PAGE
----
For immediate release: Wednesday, September 10, 2019
Contact: Kerry Morgan, director of gallery and exhibition programs, [email protected], 612.874.3667
As, Not For: Dethroning Our Absolutes
Curated by Jerome Harris
October 18–November 10, 2019
Jerome Harris Visiting Artist Talk: Friday, October 18, Auditorium 150
Minneapolis, MN—The Minneapolis College of Art and Design (MCAD), in conjunction with the Hennepin Theatre Trust, is pleased to host As, Not For: Dethroning Our Absolutes, an exhibition curated by Jerome Harris. Conceived of as an “incomplete historical survey of work created by African-American graphic designers over the last century,” the exhibition highlights select designers who utilize modernist and Bauhausian methods or more intuitive techniques to create work that ranges from commercially accessible design to avant-garde graphic experimentation. These practitioners are absent in too many classroom lectures and their methods go mostly invisible or uncredited in the field. This exhibition aims to promote the inclusion of neglected Black practitioners and their developed methodologies and to challenge the practitioners and their developed methodologies and to challenge the ubiquity of White and anti-Black aesthetics in our designed world.
MCAD Gallery will be hosting half of the more than forty posters in the exhibition, the other half will be on view concurrently in the Hennepin Theatre District at 800 Hennepin Avenue, Minneapolis.
Harris will be giving a talk about the exhibition and his own graphic design practice on Friday, October 18 at 1:00 p.m. that is open to the general public. He will be working with MCAD students on a zine workshop on Saturday, October 19 and the students will be installing the exhibition on Saturday afternoon.
About the curator:
Jerome Harris is a graphic designer originally from New Haven, Connecticut, currently based in Brooklyn, New York. He holds an MFA in Graphic Design from Yale University and a BA from Temple University. Harris is the Design Director of Housing Works, a non-profit organization fighting the dual crises of HIV/AIDS and homelessness in New York City. His touring exhibition, As, Not For, has been highlighted on Afropunk, AIGA Eye on Design, and Cooper Hewitt, and reviewed in Bmore Art, Creative Review, and Dexigner. Harris DJs under the moniker DJ Glen Coco, and maintains an ongoing choreographic practice that he shares on Instagram at @32counts. www.jwhgd.co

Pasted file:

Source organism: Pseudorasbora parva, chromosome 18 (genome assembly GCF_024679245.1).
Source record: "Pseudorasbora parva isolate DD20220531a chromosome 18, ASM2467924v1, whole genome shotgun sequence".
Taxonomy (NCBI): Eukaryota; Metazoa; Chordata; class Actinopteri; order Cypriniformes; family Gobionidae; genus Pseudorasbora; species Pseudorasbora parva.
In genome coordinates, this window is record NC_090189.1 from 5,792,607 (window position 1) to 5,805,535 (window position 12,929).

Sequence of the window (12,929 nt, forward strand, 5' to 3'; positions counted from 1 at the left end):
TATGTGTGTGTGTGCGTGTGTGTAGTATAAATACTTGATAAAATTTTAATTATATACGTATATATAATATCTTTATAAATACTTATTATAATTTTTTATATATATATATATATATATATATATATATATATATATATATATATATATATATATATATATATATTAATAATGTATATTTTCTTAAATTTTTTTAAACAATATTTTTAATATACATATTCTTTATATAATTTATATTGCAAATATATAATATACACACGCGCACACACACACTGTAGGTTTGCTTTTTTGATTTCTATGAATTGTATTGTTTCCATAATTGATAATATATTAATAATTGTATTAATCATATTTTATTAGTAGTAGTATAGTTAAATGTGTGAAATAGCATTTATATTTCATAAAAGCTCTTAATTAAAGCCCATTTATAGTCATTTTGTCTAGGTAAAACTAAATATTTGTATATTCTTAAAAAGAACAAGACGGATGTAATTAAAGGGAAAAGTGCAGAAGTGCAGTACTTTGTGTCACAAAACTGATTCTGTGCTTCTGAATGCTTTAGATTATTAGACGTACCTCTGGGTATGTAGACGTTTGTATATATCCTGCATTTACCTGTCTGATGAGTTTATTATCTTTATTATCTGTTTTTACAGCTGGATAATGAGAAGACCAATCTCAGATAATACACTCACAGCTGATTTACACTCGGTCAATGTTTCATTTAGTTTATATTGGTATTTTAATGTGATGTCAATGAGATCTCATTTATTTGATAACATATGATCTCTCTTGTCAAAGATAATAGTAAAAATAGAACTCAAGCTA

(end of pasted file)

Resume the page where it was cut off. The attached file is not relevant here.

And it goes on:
This exhibition takes cues from two sources. The first is an obscure multidisciplinary exhibition titled Ritual: Baptismal in Black, The Ritual of The Black Aesthetic, held in Ann Arbor Michigan at the Academy of Creative Thought in 1977. Ritual confronted patrons with the questions, “Can your faculty/staff/students each name five nationally or internationally active Black artists?” and “Do your major art books include the work of major Black artists?” The second source is The New Negro by Alain Locke, which argued that the responsibility of African-American artists was to speak from their point of view in order to reveal personal truths; to speak as Black individuals and not for Black people. Locke envisions a new Black artistic consciousness, one that does not seek to represent or translate their race for the masses, but instead strives for a deeper expression of unique Black subjectivities, in which race “is but an idiom of experience.”
Inspired by these two perspectives on Black artistic production, As, Not For interrogates the institutional exclusion and historical omission of Black graphic design and the implications of that excluded status on Black expressive practice in graphic design and on graphic design as a whole. The exhibited works are printed ephemera, all of which are authentic representations of Black culture in the time that they were created. Each work is reproduced and uniformly scaled—in solidarity—to 24 × 36 in. The exhibit seeks to question, inspire, activate, and challenge the design community and beyond with the objective of promoting the deep history, design theory and aesthetics of African-Americans.
MCAD Gallery Hours:
Monday – Friday, 8:00 a.m. to 8:00 p.m.
Saturday, 9:00 a.m. to 5:00 p.m.
Sunday, noon to 5:00 p.m.
Events and exhibitions are always free and open to the public. For more information or any disability accommodations, please contact Kerry Morgan, director of gallery and exhibition programs, at 612.874.3667 or [email protected].